Can international governmental legislation set new precedents for the fashion industry?

Can international governmental legislation set new precedents for the fashion industry?


CNC’s Devon Armogeda explores how international governments are imposing regulations and legislation to enforce an ethical agenda across the wider fashion industry.


The fashion industry’s dichotomy of creating surrealist escape tunnels into luxurious lifestyles is in sharp juxtaposition to the environmentally unsustainable practices and body mutation practices that participants of the 21st century undergo to remain in vogue. Governments are beginning to step in, through the implementation of rules and regulations to set a different precedent.


Underage Models


France progressively passed a two-part law in 2017, aimed at targeting “unrealistic body images” and eating disorders. Firstly, by mandating a doctor’s certificate confirming the overall health of the model and a body mass index (BMI) that sits within a healthy range, when working in the country. Secondly, any photoshopped images by law must be labeled indicating the potential body mutation – refusing to adhere to the law could result in a fine of €37,500 and jail time. 



That was 2017, what progress have we made since? 


In June 2021, Norway continued the momentum, passing landslide legislation combating unrealistic beauty standards on social media accounts across Instagram, Twitter, Facebook, and TikTok. If the content produced is a paid promotion social media influencers have to declare that photographic modification has taken place. Adjustments in lip enhancements, waist tightening, muscle tonnage, or any form of body modification, without specification,  could result in a fine created by Norway’s Ministry of Children and Family Affairs. Fashion has a profound effect on young people’s body image and photoshopping media both in magazines and in social media can be detrimental for mental health and form self-deprecating behavioural patterns. The government hopes that by passing this legislation it will “reduce body pressure” amongst the young people most affected.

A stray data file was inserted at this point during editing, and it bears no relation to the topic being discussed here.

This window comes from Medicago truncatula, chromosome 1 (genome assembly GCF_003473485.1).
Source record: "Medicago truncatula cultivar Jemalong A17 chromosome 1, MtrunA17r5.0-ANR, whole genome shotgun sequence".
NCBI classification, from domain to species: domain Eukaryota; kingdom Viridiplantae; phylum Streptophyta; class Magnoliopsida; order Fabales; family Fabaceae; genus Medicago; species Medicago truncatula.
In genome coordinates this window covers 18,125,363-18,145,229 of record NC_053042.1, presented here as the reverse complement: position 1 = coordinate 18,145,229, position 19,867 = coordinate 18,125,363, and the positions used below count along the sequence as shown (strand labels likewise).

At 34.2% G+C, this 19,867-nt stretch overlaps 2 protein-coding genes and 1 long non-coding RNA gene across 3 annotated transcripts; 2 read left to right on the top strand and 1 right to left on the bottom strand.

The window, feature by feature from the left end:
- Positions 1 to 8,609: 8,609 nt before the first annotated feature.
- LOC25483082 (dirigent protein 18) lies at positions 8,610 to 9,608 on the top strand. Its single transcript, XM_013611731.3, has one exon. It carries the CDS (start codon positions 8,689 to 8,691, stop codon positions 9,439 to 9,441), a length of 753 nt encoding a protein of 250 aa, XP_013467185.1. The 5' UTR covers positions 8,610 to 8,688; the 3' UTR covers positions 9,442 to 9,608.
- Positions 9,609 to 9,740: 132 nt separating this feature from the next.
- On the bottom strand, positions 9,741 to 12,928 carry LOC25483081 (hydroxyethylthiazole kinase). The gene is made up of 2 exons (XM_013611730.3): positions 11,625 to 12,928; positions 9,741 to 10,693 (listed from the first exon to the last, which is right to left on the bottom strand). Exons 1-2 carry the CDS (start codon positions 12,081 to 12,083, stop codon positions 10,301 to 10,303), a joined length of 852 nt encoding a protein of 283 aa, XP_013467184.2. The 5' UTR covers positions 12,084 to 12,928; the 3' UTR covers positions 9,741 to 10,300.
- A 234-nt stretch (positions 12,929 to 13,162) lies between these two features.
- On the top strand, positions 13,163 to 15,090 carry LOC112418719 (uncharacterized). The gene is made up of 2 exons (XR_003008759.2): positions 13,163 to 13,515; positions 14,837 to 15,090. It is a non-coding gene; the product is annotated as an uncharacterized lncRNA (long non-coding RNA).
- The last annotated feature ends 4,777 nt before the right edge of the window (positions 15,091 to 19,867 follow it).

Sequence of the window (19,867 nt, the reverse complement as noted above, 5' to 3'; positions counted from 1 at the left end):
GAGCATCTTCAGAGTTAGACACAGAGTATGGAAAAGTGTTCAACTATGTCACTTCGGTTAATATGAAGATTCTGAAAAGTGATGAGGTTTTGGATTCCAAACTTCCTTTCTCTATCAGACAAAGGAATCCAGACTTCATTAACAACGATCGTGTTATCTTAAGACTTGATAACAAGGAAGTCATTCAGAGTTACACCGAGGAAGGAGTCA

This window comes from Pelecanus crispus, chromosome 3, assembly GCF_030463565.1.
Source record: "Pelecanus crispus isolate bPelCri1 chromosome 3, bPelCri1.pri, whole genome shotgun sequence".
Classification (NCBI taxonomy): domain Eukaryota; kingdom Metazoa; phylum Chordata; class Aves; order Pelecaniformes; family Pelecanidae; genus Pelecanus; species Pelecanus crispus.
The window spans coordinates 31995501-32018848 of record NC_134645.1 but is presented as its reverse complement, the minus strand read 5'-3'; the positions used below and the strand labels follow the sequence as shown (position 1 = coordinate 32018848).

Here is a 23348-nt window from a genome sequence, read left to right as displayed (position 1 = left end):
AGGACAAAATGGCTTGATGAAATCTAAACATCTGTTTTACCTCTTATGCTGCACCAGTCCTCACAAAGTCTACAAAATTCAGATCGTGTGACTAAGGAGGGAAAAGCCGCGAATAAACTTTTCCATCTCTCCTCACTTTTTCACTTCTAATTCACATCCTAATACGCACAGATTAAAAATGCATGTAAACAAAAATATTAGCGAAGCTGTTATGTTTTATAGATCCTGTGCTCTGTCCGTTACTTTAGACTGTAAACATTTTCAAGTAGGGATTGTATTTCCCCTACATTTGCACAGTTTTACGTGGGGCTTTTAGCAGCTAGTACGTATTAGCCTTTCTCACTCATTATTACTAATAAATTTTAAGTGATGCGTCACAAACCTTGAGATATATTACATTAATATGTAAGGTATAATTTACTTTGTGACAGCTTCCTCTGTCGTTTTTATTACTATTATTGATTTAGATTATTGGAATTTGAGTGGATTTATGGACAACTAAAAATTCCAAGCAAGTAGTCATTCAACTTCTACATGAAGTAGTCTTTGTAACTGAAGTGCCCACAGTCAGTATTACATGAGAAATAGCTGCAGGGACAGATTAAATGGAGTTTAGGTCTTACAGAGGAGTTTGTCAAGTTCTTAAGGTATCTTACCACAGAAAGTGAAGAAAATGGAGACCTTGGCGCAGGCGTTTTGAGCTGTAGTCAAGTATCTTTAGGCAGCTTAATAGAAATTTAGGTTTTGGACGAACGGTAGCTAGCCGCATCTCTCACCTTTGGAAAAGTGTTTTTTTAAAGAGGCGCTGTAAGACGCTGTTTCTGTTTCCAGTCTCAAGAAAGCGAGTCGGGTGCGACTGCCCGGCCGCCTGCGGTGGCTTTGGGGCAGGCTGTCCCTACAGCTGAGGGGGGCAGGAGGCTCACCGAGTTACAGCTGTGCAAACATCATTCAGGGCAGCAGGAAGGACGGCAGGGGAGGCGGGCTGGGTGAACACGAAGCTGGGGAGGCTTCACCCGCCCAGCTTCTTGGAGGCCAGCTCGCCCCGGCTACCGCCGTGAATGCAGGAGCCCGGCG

Environmental Impact


Sweden, in 2020, passed a new regulation on toxic chemicals used throughout the production process of garments and footwear. Products produced either in Sweden or imported to the country with rubber, polyvinyl chloride, polyurethane, or hosting chemicals honing carcinogenic, mutagenic, or devastating reproductive health hazards will be taxed €3.70 per kilogram of the product’s total weight. 



The Environmental Audit Committee (2019) report created in England highlights the shortcomings of the toxicity emanating from the fashion industry plus how this correlates to the death of our eco-systems. The report debates the idea of replicating Sweden’s tax system to combat overconsumption, while also touching on human rights violations conducted in sweatshops overseas, and the cyclical issue of microfibers from garments entering our oceans and further tampering with mother nature’s natural balance.


Is long-term change possible?


Additionally, France and Switzerland also conducted their own reports with similar points of interest, to lessen the environmental impact fashion has on our planet. Sustainable and environmentally friendly practices have been rampant in the news for years now. Now with these topics being commonplace, governments are stepping in to readjust the shortcomings of this industry, to shape a better and greener future.



Moving forward, it is unclear how individual pieces of government legislation will affect the fashion industry, whether there will be a long-term impact on the environment or whether individual country standards will become industry wide standards – or whether pockets of new policy will be created and initial waves of change will dissipate to ripples. 


By Devon Armogeda, BA (Hons) Fashion Communication


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